Session Type: Poster Session (Monday)
Session Time: 9:00AM-11:00AM
Background/Purpose: Post-transcriptional control of cytokine and chemokine gene expression is an important checkpoint during inflammation. The MAPKAPK2 (MK2) pathway in particular is critical in regulating the expression of TNF-α and other inflammatory factors by promoting the stability and translation of their transcripts (Kotlyarov 1999 Nat Cell Biol; Neininger 2002 J Biol Chem). Illustrating the centrality of this pathway, MK2 knockout mice are protected from inflammation in various inflammatory models (Kotlyarov 1999 Nat Cell Biol; Hegen 2006 J Immunol). We hypothesized that inhibition of MK2 would regulate the production of TNF-α and other inflammatory mediators and would therefore ameliorate diseases in which these cytokines and chemokines play a role, including ankylosing spondylitis (AS).
Methods: A novel inhibitor of MK2 was evaluated in vitro for inhibition of lipopolysaccharide (LPS)-induced inflammatory cytokines from peripheral blood mononuclear cells (PBMCs), and for inhibition of IL-17 production from Th17 polarized cells. In addition, the impact of MK2 inhibition on osteoclast function was assessed using a bone resorption assay. The in vivo effect of the MK2 inhibitor was evaluated in an animal model of joint inflammation. The safety, tolerability, and pharmacokinetics (PK) of single ascending doses of the MK2 inhibitor were evaluated in an ongoing first-in-human (FIH) study. Ex vivo stimulation of PBMCs from participants in the FIH study was conducted to assess the pharmacodynamic properties.
Results: The MK2 inhibitor reduced production of TNF-α and chemokines such as monocyte chemoattractant protein-1 (MCP-1) following in vitro LPS stimulation of PBMCs from healthy donors and patients with AS in a concentration-dependent manner. In addition, decreased IL-17 production was observed in polarized Th17 cells from healthy volunteers. The MK2 inhibitor modulated osteoclastogenesis and reduced osteoclast activity in vitro. In an animal model of spondyloarthropathy, dose-dependent reduction in peripheral joint disease severity was observed. In the FIH study, the MK2 inhibitor was safe and well tolerated when administered orally as single ascending doses to healthy participants. A favorable PK profile was observed across the single dose range tested. In an ex vivo LPS-stimulation assay, PBMCs from study participants secreted reduced levels of TNF-α following administration of the MK2 inhibitor.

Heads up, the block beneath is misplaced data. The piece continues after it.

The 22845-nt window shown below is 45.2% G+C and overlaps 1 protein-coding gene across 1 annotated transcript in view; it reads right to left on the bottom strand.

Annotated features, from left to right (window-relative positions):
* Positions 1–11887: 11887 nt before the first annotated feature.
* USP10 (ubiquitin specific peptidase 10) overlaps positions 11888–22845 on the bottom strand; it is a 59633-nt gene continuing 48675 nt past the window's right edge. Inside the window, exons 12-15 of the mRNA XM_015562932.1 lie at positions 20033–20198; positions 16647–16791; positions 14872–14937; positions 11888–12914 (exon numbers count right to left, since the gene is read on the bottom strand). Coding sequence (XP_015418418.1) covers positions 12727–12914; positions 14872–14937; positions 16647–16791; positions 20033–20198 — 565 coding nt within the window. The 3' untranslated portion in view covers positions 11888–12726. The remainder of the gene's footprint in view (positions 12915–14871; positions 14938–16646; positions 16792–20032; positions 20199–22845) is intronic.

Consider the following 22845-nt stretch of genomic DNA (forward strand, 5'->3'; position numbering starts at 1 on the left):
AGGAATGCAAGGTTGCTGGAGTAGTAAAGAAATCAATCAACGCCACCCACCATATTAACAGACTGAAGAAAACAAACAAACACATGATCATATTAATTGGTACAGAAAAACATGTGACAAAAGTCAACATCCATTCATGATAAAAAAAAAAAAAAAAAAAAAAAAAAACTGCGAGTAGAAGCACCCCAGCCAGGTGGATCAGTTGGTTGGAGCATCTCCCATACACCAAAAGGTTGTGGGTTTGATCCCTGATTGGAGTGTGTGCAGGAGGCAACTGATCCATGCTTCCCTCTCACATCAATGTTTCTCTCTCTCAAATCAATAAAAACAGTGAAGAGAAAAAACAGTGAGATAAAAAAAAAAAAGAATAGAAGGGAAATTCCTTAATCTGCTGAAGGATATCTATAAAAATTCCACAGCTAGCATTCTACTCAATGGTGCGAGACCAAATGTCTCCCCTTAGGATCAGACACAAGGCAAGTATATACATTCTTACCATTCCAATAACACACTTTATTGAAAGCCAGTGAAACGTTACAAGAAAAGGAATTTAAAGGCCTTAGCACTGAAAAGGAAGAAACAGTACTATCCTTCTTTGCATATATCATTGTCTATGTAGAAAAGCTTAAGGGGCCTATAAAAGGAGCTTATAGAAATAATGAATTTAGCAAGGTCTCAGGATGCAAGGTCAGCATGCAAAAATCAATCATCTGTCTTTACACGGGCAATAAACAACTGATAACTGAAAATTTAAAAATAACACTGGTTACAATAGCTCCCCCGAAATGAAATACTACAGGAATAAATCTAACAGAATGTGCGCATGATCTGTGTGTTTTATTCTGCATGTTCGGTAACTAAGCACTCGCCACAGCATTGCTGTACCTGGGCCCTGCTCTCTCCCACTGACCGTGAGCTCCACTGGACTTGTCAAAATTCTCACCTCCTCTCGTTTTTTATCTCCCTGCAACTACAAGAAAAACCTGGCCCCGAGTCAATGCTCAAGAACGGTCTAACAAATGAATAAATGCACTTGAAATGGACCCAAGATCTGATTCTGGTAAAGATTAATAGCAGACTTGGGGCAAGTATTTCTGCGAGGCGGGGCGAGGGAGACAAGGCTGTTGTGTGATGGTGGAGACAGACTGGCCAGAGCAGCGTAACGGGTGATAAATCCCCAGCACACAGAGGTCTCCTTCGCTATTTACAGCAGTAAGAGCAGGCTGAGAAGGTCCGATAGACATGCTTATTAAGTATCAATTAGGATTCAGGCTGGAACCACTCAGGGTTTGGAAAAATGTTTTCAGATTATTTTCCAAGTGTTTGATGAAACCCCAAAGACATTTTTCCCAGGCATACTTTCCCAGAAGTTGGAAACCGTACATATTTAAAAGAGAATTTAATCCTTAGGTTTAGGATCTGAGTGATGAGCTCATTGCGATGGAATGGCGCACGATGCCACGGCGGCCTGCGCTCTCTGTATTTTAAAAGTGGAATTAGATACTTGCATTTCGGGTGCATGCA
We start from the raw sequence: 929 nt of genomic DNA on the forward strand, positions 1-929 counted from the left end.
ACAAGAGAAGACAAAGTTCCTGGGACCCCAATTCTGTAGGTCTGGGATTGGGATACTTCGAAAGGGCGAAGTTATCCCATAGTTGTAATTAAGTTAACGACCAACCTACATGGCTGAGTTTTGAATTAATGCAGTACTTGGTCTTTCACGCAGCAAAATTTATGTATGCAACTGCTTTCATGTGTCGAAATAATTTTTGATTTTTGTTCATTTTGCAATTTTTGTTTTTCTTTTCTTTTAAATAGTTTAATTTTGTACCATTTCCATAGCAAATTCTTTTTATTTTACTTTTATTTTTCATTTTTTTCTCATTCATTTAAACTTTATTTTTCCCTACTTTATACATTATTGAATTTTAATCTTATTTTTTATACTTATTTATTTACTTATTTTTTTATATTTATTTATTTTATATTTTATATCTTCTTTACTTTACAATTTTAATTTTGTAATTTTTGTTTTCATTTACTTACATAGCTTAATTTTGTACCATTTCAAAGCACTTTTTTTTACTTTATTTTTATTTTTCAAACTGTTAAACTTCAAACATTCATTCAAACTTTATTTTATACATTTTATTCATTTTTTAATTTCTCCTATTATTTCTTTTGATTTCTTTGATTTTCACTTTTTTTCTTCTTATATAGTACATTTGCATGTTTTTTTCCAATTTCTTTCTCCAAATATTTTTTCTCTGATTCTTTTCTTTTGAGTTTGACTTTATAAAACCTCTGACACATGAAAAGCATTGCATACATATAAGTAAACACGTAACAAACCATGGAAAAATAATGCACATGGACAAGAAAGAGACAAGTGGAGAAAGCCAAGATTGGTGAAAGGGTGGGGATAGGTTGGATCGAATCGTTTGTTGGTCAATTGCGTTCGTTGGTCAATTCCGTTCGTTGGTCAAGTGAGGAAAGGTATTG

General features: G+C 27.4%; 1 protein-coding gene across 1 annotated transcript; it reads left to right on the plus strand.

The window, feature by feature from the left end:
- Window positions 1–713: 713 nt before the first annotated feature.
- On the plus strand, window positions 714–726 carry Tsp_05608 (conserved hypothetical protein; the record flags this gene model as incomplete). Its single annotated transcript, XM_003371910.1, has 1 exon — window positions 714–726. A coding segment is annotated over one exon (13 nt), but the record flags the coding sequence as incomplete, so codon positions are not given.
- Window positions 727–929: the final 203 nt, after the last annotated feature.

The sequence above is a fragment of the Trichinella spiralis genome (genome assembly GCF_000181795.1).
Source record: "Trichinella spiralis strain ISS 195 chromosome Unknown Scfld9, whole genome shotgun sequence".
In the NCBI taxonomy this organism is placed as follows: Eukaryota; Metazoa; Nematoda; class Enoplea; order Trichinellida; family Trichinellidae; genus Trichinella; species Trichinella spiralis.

Conclusion: We describe an inhibitor of MK2 that reduces expression of inflammatory mediators in vitro and inhibits joint inflammation in an animal model of spondyloarthropathy. Inhibition of TNF-α production was demonstrated in PBMCs from healthy volunteers. Further investigation of this MK2 inhibitor in diseases mediated by MK2-modulated inflammatory factors, such as TNF-α and IL-17, is warranted.
To cite this abstract in AMA style:Ramírez-Valle F, Adams M, Beebe L, Chen J, Chuaqui C, Connarn J, Corin A, Dingley K, Ellis J, Gaur R, Hamann L, Malona J, Mensah K, Palmisano M. A Novel MK2 Inhibitor for the Treatment of Ankylosing Spondylitis and Other Inflammatory Diseases [abstract]. Arthritis Rheumatol. 2019; 71 (suppl 10). https://acrabstracts.org/abstract/a-novel-mk2-inhibitor-for-the-treatment-of-ankylosing-spondylitis-and-other-inflammatory-diseases/. Accessed January 16, 2021.
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ACR Meeting Abstracts - https://acrabstracts.org/abstract/a-novel-mk2-inhibitor-for-the-treatment-of-ankylosing-spondylitis-and-other-inflammatory-diseases/